Hello everyone.  I’m Karen May. I’m a Catholic author, speaker,  and spiritual director.  And today we’re going to talk about finding God in the garden.  How do we find God in our own gardens of Gethsemane?  And I hang out in the garden an awful lot.  So I’m a runner and I don’t really like running.  I run because it’s good for me.  I like how I feel when I’m done running.  I like how efficient it is.  And it’s less time for more effective exercise.  And so I do it quite often,  but when I do it, I stall, I delay, I need  to stretch a little bit more.  I need, oh, I need to go to the bathroom.  Oh, it’s too cold outside. I need some gloves.  Oh, I, you know, that dish really needs  to be washed right now.  And my husband’s always laughing at me.  He’s like, you’re still not going.  It’s been half an hour, you’re still not going.  It’s time for you to go run.  And eventually I do  because I know that I need to, I know that I’ll feel better.  I know that I need to go. But the other thing about my  running is that I pray the rosary when I run  and I try to be consistent with the mysteries of the rosary  that are assigned or you know, committed for that day.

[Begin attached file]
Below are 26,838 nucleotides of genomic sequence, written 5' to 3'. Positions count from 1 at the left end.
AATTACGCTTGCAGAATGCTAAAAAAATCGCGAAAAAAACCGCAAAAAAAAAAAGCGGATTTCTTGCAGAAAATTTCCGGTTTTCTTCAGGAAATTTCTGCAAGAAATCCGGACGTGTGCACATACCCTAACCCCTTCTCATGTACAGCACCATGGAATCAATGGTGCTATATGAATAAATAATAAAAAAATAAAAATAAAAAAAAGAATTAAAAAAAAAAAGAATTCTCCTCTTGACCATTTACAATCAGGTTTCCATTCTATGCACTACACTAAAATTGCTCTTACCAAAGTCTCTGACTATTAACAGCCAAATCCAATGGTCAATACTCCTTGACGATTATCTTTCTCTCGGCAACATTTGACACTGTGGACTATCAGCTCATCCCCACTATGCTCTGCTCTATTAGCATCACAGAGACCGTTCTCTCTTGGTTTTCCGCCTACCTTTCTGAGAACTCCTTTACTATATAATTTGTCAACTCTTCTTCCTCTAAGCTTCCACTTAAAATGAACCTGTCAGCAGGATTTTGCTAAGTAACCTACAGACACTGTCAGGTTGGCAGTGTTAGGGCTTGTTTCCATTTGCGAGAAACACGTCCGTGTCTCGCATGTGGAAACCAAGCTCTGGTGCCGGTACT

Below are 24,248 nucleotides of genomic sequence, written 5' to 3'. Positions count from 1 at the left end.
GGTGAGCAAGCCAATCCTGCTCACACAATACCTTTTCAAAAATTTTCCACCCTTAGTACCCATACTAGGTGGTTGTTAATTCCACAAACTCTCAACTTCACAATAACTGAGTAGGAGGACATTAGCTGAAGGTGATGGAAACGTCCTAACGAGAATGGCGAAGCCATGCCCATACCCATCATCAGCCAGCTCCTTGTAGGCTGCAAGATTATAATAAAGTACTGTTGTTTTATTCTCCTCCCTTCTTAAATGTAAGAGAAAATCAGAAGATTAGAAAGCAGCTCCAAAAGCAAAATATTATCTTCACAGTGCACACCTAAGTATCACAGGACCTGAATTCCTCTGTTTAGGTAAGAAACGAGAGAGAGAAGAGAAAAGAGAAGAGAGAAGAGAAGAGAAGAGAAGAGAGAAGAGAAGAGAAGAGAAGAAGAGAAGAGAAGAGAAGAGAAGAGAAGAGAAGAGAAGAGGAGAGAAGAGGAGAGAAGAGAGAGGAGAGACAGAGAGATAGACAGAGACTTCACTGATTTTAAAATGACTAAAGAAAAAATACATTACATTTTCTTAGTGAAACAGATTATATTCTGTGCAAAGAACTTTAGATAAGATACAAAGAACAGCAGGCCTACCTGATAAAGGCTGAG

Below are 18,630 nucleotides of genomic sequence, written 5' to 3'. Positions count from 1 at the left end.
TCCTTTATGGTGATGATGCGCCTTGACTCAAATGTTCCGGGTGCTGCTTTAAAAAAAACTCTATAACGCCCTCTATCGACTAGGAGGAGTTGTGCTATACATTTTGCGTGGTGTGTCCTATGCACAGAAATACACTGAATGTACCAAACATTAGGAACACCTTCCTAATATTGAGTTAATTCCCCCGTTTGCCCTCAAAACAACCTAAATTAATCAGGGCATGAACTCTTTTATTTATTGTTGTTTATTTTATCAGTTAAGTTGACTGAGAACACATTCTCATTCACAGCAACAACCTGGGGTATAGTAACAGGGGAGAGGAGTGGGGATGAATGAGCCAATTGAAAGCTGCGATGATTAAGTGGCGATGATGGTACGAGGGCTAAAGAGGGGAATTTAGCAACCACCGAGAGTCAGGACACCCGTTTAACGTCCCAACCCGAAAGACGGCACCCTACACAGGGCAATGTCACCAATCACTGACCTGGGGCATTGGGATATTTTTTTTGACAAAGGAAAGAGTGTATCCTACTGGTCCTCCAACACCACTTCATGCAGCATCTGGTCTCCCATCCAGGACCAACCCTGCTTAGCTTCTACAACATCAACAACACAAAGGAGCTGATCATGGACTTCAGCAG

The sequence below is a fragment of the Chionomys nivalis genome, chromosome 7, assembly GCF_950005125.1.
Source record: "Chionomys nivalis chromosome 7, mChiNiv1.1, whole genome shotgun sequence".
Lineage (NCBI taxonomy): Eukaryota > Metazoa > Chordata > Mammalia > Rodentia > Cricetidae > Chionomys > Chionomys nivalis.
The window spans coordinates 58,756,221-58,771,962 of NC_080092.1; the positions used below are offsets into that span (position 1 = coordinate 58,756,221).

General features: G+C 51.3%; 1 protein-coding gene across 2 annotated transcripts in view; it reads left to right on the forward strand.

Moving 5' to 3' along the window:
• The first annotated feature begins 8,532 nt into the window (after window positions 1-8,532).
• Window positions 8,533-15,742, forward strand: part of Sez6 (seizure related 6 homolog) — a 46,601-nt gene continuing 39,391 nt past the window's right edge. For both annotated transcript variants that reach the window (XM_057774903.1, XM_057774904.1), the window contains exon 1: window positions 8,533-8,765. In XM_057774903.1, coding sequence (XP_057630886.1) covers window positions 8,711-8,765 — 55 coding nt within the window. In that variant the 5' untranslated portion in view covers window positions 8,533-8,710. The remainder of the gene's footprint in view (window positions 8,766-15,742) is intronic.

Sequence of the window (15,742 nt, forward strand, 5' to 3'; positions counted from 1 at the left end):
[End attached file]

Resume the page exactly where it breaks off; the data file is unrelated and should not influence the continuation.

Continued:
And I always run on Fridays,  and if you don’t know, the mysteries  of the rosary on Friday are the sour sorrowful mysteries.  And so I’ve been stalling. I don’t really like this running.  And I get out and I’m like, oh no.  because I keep forgetting to think about the  mysteries that I’m going to be praying.  And I’m back here again.  I’m even in the sorrowful mysteries,  like everything is against me for going on this run.  But I go into those sorrowful mysteries,  I go into the garden again and again and again.  Why am I always in the garden?  Well, part of it I think, is so  that I can be here for you today. 

Opening Prayer